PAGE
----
Local Artist Views His Work as an 'Artistic Exorcism'

A painting of a black and red figure touching a plant before a blue, sunny sky.
Eric Hupahu Cikala Miller's work will stay in your mind long after you've seen it.

Every so often, we come across artists whose work is so powerful their images stay in our minds long after we’ve seen them. Eric Hupahu Cikala Miller is such an artist. Miller says he’s been making art as long as he can remember. “I’m mainly self-taught. I took art classes in high school and I always connected with my art teachers,” he says. Two artists that have influenced him are Frida Kahlo and Vincent van Gogh.

Miller views art as a therapeutic process. “I live with anxiety and it’s very much affected my life. Growing up as a queer person, I never felt I got the support I needed, and it caused trauma. Art can be a way to process emotions,” he says.

Eric Hupahu Cikala MillerPhoto by Tate Carlson

Miller is in recovery from alcoholism and art has been helped him along the way, he says. In April, he celebrated five years of sobriety.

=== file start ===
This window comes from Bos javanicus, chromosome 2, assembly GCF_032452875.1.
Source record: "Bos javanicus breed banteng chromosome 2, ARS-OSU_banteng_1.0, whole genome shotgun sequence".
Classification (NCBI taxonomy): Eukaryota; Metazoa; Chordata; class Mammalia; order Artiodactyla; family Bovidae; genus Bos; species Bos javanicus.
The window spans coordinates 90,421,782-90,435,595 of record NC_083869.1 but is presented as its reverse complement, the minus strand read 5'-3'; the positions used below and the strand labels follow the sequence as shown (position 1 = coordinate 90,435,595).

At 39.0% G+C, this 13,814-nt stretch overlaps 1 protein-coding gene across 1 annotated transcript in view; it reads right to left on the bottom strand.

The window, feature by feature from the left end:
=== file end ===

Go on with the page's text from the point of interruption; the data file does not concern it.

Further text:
Acrylics are Miller’s preferred medium. “I like acrylics because I get instant gratification. With acrylics, if I have something in mind I can express it right away. It’s almost like an artistic exorcism,” he says.

Miller is looking forward to working more in sculpture. His sculpture Heart was displayed at Century College’s first Art Day student exhibition.
He is currently working on a degree in ethnobotany at the University of Minnesota, which is a combination of Native American studies and horticulture. He hopes to have solo shows in the near future, and we can’t wait to see them.